Undergraduate students take a 6-credit internship course taught by a Mason professor in Budapest. Students should speak to their academic advisor and their undergraduate program director about applying internship credit to their degree. Some undergraduate programs have independent research and special topics credit that may apply to this program. Some departments have specific requirements for receiving internship credit. Students are responsible for initiating the conversation with the academic department and communicating said requirements to Mason Study Abroad. Students must comply with department requirements in order to receive internship credit. Undergraduate students also take three 3-credit courses taught in English by Hungarian professors. See table above for more information.

Graduate

Graduate students must seek approval from their graduate program advisor prior to applying to the program. Graduate students take a 3-credit internship course taught by a Mason professor in Budapest. Some graduate programs have practicum, independent research, and special topics credit that may apply to this program. Departments are likely to have specific requirements for receiving credit for the international internship; the student is responsible for initiating the conversation with the academic department and communicating said requirements to Mason Study Abroad. Students must comply with department requirements in order to receive internship credit. Graduate students take three 3-credit courses taught in English by Hungarian professors. See table above for more information. 
 

Eligibility

This program is open to all graduate and undergraduate students who meet the GPA requirement. Undergraduate students should have 45 undergraduate credits completed by the start date of the program. Graduate students should have completed at least one semester of graduate work by the start date of the program. Students from all universities are eligible to participate. 

Housing

Student housing for the semester is in shared student apartments in downtown Budapest. Apartments are centrally located and near public transportation, fully furnished, and have wi-fi included. Housing assignments will be made and communicated before the university closes for winter break. During Orientation week, students stay in double rooms at Erzsebet Hotel.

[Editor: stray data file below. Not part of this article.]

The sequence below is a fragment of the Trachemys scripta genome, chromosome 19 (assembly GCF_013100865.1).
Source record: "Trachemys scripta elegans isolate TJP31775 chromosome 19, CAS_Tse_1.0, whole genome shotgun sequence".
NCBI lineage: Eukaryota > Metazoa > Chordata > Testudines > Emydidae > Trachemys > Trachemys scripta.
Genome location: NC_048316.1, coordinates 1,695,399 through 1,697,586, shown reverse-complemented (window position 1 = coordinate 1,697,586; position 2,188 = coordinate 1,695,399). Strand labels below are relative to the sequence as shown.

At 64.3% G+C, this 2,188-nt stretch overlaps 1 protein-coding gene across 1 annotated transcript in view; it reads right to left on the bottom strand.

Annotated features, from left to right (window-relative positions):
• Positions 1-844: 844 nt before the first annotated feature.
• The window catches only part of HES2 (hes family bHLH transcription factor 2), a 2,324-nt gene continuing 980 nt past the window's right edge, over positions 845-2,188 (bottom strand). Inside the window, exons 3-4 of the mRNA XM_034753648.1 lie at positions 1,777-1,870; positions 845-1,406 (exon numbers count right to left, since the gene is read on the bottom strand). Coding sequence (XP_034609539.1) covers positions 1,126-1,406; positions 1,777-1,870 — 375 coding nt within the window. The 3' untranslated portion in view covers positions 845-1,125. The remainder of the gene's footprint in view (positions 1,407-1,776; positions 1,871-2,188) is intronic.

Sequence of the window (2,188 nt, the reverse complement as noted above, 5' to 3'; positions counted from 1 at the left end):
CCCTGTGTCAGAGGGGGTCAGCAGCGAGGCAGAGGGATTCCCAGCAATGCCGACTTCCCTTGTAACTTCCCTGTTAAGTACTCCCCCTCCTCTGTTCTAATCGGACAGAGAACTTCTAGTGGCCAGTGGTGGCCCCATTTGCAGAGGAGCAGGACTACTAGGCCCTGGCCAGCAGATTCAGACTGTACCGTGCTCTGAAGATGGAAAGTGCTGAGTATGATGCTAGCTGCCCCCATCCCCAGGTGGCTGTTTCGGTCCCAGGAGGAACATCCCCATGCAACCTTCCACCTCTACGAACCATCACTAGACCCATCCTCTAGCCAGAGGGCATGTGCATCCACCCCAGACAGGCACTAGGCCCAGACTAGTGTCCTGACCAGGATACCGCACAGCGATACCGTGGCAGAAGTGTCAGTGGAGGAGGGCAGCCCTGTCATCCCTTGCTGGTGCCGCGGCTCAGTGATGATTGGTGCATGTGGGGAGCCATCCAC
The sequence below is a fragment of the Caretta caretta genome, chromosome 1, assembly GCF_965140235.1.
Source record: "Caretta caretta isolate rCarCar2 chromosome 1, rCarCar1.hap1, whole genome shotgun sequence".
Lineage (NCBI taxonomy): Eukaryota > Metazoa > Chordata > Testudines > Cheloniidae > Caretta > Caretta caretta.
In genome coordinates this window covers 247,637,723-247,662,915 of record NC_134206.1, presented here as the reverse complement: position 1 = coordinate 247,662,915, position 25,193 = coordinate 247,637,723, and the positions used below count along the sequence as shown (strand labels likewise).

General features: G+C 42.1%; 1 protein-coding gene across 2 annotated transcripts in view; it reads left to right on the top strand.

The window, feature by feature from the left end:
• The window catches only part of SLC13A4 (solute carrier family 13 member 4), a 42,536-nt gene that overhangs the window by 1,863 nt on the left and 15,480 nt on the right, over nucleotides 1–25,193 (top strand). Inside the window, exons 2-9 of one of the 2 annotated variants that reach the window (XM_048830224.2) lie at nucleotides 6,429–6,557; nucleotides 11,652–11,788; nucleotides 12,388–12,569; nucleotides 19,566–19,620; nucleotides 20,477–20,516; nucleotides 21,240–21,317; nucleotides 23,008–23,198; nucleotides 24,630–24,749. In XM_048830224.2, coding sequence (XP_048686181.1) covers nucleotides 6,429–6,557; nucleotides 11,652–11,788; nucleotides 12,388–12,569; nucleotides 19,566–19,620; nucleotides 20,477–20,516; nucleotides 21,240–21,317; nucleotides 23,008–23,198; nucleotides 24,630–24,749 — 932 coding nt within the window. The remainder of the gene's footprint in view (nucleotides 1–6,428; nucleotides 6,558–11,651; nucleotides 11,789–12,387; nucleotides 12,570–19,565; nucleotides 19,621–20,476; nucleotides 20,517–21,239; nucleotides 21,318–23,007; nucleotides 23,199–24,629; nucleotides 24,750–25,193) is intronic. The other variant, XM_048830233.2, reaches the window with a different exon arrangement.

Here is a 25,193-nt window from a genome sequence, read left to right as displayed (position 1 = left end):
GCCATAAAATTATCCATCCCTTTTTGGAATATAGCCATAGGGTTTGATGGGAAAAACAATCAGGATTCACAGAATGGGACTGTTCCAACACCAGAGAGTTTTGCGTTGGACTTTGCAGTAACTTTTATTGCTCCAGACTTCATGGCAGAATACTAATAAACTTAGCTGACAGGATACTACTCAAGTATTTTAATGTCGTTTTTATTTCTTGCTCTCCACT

Visa Information

An entry visa is not required for US citizens, but visa requirements may vary for non-US citizens. Learn more about Hungary's visa and entry requirements here. Non-US citizens should speak with the On-Site Director prior to submitting their visa application.

Spring 2019 Calendar 

January 23, 2019                  
  • Arrival in Budapest and check into apartments
January 25-27, 2019             
  • Orientation – presentations by the faculty, “survival” Hungarian mini-course, and sightseeing 
January 27, 2019                    
  • Welcome dinner
January 28, 2019                    
  • First day of classes (10:00-1:00pm, 2:00-5:00pm)
January 29, 2019                    
  • First day of internship
January 30, 2019
  • First day of Wednesday class (9:00-12:00pm)
March 15, 2019
  • National holiday - research day
April 19-28, 2019                    
  • Spring break
May 1, 2019
  • National Holiday
May TBD, 2019                      
  • Field Trip
May 22, 2019
  • Last day of class
May 23, 2019                          
  • Last day of internship
May 27 and 28, 2019                    
  • Final Exams
May 29, 2019                          
  • Final Exams and Farewell dinner
May 31, 2019                          
  • Check out and travel home

Program Cost (Spring 2019): $12,000

Included:

  • Tuition (15 credits - undergraduate; 12 credits - graduate)
  • Housing - shared student apartment for the semester.
    ​*Single rooms are available at the request of the student for an additional cost of $2,650. 
  • Internship placement and on-site support
  • Guided sightseeing tours, including entrance fees to museums
  • Guest speakers and professional site visits
  • Hungarian University ID entitling students to significant discounts for public transportation (Eötvös Loránd University)
  • Three-day field trip to visit refugee camps, including guides, transportation, accommodations, and two daily meals
  • Pre-Departure Orientation
  • International Emergency Insurance

Not Included:

  • International airfare
  • Most meals
  • Visa application fee (if applicable)
  • Personal expenses
  • Personal transportation

Links and Resources

Program Links

Travel & Visa Links

Mason Links


Contact Information

On-Site Director

Yehuda Lukacs, PhD
Associate Professor Emeritus, Global Affairs, George Mason University
ylukacs@gmu.edu

Experiential Programs Administrator

Whitney Morgan
wmorgan2@gmu.edu
703-993-4798



Dates / Deadlines:

There are currently no active application cycles for this program.

This program is currently not accepting applications.